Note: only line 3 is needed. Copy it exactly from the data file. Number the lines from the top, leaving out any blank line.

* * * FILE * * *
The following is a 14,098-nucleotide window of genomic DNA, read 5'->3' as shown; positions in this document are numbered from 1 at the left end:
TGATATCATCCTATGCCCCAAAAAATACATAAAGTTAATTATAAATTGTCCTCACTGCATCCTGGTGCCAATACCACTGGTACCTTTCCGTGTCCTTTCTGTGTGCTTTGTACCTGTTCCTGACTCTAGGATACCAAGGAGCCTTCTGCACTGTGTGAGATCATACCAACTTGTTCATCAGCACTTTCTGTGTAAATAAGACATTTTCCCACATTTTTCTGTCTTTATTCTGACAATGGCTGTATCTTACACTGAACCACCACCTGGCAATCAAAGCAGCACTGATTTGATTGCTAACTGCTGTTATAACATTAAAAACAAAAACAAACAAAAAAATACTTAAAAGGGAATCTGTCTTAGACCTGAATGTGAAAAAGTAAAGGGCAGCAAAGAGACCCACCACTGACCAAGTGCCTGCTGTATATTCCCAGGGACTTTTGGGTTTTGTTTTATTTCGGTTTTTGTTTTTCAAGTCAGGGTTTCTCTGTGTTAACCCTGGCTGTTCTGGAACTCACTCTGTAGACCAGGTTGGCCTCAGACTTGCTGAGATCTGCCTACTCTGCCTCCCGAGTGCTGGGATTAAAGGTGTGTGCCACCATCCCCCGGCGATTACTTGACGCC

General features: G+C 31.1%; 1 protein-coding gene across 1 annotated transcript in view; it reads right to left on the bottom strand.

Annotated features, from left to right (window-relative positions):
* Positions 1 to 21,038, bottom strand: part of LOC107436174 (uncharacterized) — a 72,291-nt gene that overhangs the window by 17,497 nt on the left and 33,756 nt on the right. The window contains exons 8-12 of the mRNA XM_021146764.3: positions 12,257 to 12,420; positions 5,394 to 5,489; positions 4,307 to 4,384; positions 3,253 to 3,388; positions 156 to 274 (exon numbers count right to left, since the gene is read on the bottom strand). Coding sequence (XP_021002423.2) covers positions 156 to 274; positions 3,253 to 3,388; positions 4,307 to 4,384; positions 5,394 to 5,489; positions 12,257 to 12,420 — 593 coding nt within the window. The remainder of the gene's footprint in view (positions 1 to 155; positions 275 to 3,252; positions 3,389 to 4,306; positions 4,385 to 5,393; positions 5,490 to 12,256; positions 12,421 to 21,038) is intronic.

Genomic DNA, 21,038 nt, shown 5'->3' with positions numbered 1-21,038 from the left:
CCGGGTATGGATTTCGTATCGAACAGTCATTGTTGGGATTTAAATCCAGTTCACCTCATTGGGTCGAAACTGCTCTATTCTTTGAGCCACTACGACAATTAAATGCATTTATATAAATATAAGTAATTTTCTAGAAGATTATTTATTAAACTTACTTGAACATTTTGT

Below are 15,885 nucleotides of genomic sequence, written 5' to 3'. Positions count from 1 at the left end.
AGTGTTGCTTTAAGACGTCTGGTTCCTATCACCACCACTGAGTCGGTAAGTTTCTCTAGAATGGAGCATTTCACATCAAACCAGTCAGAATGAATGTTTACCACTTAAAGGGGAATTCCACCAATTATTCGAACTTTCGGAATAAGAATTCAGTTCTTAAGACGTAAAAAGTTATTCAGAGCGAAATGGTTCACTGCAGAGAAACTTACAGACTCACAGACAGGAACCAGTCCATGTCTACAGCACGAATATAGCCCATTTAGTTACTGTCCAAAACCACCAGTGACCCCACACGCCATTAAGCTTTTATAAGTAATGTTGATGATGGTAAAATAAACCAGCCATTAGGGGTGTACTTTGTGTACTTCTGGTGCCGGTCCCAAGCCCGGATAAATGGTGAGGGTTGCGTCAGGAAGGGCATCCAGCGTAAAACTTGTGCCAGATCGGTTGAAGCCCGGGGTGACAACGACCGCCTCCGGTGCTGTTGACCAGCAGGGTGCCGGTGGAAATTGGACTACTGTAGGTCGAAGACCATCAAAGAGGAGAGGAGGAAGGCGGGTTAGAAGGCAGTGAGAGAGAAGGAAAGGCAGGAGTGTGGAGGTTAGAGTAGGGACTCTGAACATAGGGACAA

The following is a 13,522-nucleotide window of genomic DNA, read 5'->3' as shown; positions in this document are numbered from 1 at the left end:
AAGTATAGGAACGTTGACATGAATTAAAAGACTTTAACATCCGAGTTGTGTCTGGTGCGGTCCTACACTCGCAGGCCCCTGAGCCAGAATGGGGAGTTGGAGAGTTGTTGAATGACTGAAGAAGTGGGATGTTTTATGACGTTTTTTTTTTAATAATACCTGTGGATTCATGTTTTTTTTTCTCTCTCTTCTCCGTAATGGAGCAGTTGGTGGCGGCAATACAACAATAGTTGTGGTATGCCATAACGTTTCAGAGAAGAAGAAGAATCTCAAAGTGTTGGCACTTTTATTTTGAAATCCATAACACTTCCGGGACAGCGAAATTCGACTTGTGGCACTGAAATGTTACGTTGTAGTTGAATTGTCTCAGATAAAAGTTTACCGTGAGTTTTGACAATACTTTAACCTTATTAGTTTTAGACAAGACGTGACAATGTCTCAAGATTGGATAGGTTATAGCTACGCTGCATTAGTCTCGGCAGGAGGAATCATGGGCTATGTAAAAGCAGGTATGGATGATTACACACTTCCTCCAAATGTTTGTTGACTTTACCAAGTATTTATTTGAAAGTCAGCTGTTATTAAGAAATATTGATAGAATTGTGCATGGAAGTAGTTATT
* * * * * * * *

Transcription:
General features: G+C 31.1%; 1 protein-coding gene across 1 annotated transcript in view; it reads right to left on the bottom strand.